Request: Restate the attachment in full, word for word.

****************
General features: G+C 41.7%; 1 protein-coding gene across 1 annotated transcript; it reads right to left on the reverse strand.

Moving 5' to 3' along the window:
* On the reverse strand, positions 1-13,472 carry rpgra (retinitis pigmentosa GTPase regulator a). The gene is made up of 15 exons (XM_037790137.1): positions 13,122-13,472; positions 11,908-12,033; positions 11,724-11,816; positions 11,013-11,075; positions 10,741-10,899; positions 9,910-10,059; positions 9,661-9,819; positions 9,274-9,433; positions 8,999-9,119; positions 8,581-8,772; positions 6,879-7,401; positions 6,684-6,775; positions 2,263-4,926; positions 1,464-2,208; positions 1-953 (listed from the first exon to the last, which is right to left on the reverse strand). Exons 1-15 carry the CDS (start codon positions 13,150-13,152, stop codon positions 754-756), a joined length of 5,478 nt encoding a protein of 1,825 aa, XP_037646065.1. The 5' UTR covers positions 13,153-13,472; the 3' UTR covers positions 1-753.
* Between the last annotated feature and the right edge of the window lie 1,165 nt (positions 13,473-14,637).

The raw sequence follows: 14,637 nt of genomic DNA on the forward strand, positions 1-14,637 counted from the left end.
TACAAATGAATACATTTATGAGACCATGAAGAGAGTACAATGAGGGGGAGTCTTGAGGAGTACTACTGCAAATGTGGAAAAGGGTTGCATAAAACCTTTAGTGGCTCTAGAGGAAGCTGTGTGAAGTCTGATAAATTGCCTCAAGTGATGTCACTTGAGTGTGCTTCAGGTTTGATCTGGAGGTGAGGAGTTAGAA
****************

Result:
General features: G+C 41.7%; 1 protein-coding gene across 1 annotated transcript; it reads right to left on the reverse strand.

Moving 5' to 3' along the window:
* On the reverse strand, positions 1-13,472 carry rpgra (retinitis pigmentosa GTPase regulator a). The gene is made up of 15 exons (XM_037790137.1): positions 13,122-13,472; positions 11,908-12,033; positions 11,724-11,816; positions 11,013-11,075; positions 10,741-10,899; positions 9,910-10,059; positions 9,661-9,819; positions 9,274-9,433; positions 8,999-9,119; positions 8,581-8,772; positions 6,879-7,401; positions 6,684-6,775; positions 2,263-4,926; positions 1,464-2,208; positions 1-953 (listed from the first exon to the last, which is right to left on the reverse strand). Exons 1-15 carry the CDS (start codon positions 13,150-13,152, stop codon positions 754-756), a joined length of 5,478 nt encoding a protein of 1,825 aa, XP_037646065.1. The 5' UTR covers positions 13,153-13,472; the 3' UTR covers positions 1-753.
* Between the last annotated feature and the right edge of the window lie 1,165 nt (positions 13,473-14,637).

The raw sequence follows: 14,637 nt of genomic DNA on the forward strand, positions 1-14,637 counted from the left end.
TACAAATGAATACATTTATGAGACCATGAAGAGAGTACAATGAGGGGGAGTCTTGAGGAGTACTACTGCAAATGTGGAAAAGGGTTGCATAAAACCTTTAGTGGCTCTAGAGGAAGCTGTGTGAAGTCTGATAAATTGCCTCAAGTGATGTCACTTGAGTGTGCTTCAGGTTTGATCTGGAGGTGAGGAGTTAGAA